“I resent the imagery that says to [B]lack kids that you can make it by standing on the corner and saying, ‘Dyn-o-mite!'” she concluded, citing the character's famous catchphrase.
“Good Times” star John Amos also pushed back against this trajectory and was written off the show in 1976. He appears briefly in the 2016 “American Masters” documentary “Norman Lear: Just Another Version of You,” and sums up the strife thusly: “My thing was, take the crap out, or let’s fight.”
Monte, who went on to write the 1975 classic “Cooley High,” which inspired 1976’s “What’s Happening!!” filed a lawsuit against Lear and his co-producer Bud Yorkin along with CBS and ABC. He received a $1 million settlement and a modest slice of residuals from "Good Times." Afterward he was blackballed in the industry, and invested most of his settlement in a producing a play he wrote that flopped. He also lost his home and struggled with drug addiction.
“Good Times” was part of a career-high for Lear, who in the 1974-75 season dominated the Nielsen ratings with five of his shows in the Top 10. This was at a time when TV consisted of three major networks, and hit primetime shows regularly averaged viewerships north of 10 million viewers. In its third season “All in the Family” pulled series-best averages in being watched by nearly 21.6 million households.
But that also meant Lear functioned as more of a TV executive than an advocate. The “Good Times” writing staff was almost if not entirely white. In that 2016 PBS documentary Lear, when given a chance to present his side of the story, explained that he viewed the cast’s criticisms about their characters as “extraneous to the needs of a show that had to be done every week.”
Some version of that explanation still pops up in bleak coverage of industry wrongdoing today.
Citing this isn’t meant to besmirch Lear’s legacy but, rather, to highlight his flaws as a part of his evolution. In “American Masters” Lear himself says it took the Black Panthers storming his office and calling him “The Garbage Man” due to the stereotypes “Good Times” perpetuated to inspire him to create “The Jeffersons,” about a financially successful middle-class Black family. Hip-hop mogul Russell Simmons characterizes that show’s legacy as “aspirational, angry to some degree” and decidedly for Black people.
A corrective, in some ways, although so-called “lovable bigot” Archie Bunker was ultimately more popular with American viewers.
Actors and producers make mistakes like every other human, the difference being that the public has a greater chance of hearing about them.
Lear may not have sufficiently made amends for not taking the “Good Times” cast’s criticisms seriously. One also might point to his later work as proof that he learned from that chapter. The Netflix remake of “One Day at a Time” could have revived the 1975 show with another white cast. Instead, Lear followed Calderón Kellett’s lead to feature a Cuban family headed by a single mom who is also a veteran, and whose daughter is queer.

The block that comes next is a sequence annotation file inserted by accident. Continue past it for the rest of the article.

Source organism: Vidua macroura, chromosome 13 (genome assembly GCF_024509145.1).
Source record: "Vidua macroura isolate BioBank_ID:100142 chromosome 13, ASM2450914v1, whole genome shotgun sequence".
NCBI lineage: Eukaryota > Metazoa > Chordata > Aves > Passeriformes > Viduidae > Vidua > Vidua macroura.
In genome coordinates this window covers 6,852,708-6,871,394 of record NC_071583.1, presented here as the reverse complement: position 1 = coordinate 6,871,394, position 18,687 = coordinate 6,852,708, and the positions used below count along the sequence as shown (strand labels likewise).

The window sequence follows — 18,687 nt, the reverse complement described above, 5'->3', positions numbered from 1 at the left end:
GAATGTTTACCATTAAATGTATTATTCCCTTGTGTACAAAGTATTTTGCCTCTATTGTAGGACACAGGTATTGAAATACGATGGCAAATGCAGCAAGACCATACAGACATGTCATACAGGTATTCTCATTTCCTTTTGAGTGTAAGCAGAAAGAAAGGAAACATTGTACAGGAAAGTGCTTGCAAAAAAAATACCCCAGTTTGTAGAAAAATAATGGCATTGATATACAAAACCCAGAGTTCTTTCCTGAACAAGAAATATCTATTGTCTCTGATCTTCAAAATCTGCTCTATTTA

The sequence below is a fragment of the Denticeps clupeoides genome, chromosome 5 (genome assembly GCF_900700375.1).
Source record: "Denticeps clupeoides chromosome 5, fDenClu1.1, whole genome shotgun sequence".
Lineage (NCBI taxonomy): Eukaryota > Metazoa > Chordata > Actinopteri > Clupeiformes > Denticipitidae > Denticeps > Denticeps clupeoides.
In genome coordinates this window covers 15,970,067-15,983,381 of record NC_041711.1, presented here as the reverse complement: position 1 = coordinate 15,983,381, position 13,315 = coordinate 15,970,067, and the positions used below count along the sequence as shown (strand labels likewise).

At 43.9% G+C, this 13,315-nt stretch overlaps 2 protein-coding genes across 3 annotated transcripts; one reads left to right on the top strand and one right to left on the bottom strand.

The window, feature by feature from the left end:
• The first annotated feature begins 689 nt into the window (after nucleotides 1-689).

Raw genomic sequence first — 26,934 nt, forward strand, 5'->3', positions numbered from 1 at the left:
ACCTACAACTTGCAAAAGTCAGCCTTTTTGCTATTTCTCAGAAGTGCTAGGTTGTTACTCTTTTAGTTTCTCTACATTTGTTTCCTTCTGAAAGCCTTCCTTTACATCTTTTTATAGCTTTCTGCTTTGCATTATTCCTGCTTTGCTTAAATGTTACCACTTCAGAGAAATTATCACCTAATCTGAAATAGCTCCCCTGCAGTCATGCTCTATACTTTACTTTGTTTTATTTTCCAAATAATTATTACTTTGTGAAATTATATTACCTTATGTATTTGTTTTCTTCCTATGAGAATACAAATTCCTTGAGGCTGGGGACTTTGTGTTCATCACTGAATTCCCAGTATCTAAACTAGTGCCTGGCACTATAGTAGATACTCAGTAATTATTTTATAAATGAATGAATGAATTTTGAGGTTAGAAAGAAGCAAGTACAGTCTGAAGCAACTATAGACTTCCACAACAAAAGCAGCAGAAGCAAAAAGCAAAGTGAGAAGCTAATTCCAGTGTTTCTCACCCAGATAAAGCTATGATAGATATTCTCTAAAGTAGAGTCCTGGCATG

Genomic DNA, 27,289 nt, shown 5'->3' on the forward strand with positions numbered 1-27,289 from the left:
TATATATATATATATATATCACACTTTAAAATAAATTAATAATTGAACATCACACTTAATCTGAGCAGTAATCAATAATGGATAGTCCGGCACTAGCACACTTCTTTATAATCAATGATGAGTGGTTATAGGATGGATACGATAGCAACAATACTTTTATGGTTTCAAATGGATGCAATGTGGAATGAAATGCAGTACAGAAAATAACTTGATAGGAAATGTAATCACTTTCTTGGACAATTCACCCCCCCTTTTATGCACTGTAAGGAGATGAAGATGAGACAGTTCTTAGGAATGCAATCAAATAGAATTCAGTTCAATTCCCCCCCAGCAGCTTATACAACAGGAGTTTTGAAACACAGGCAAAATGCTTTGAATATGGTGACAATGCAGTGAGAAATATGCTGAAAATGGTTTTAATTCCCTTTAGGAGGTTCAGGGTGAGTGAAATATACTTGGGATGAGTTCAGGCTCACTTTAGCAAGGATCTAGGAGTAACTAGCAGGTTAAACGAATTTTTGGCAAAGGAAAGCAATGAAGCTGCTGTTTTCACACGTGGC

When I caught up with Calderón Kellett a year later as the second season of “One Day at a Time” was underway, she recounted her experience of working with Lear and her partner Mike Royce by saying, “I felt comfortable that they would protect me in the journey. Which they did. The first year was a lot of, 'Ask the White Guy.' And they said, ‘No, no, no. Ask her.’ Nobody does that.
“Now everybody asks me,” she added. “I needed those men to lift me up. I did. And they have been incredible allies in that way.” Calderón Kellett has since inked a production with Amazon Prime, for whom she created “With Love.”
“Norman changed my life; he changed everybody's life,” Royce offered Wednesday on X, formerly known as Twitter. And Lear also evolved through the decades, never pulling back from communicating his desire for America to do better and be better.
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On his 101st birthday Lear was a bit more plaintive with his Instagram followers, recalling a time when he knew and was friends with prominent Republicans. “I've always been the progressive. I've always been the Democrat I've always been. But I . . . spent time with Barry Goldwater, as I did with Ronald Reagan when he was running for the presidency.
“What a different time,” he said. “I just pray for a return to that America that I grew up with in my first childhood, as I reach my second.” By that, he means America as he wished it to be, a place where common ground existed and where he thought everyone should see everyone else as another version of themselves. That was not the America most people knew or know now. Lear did what he could to help us see it that way.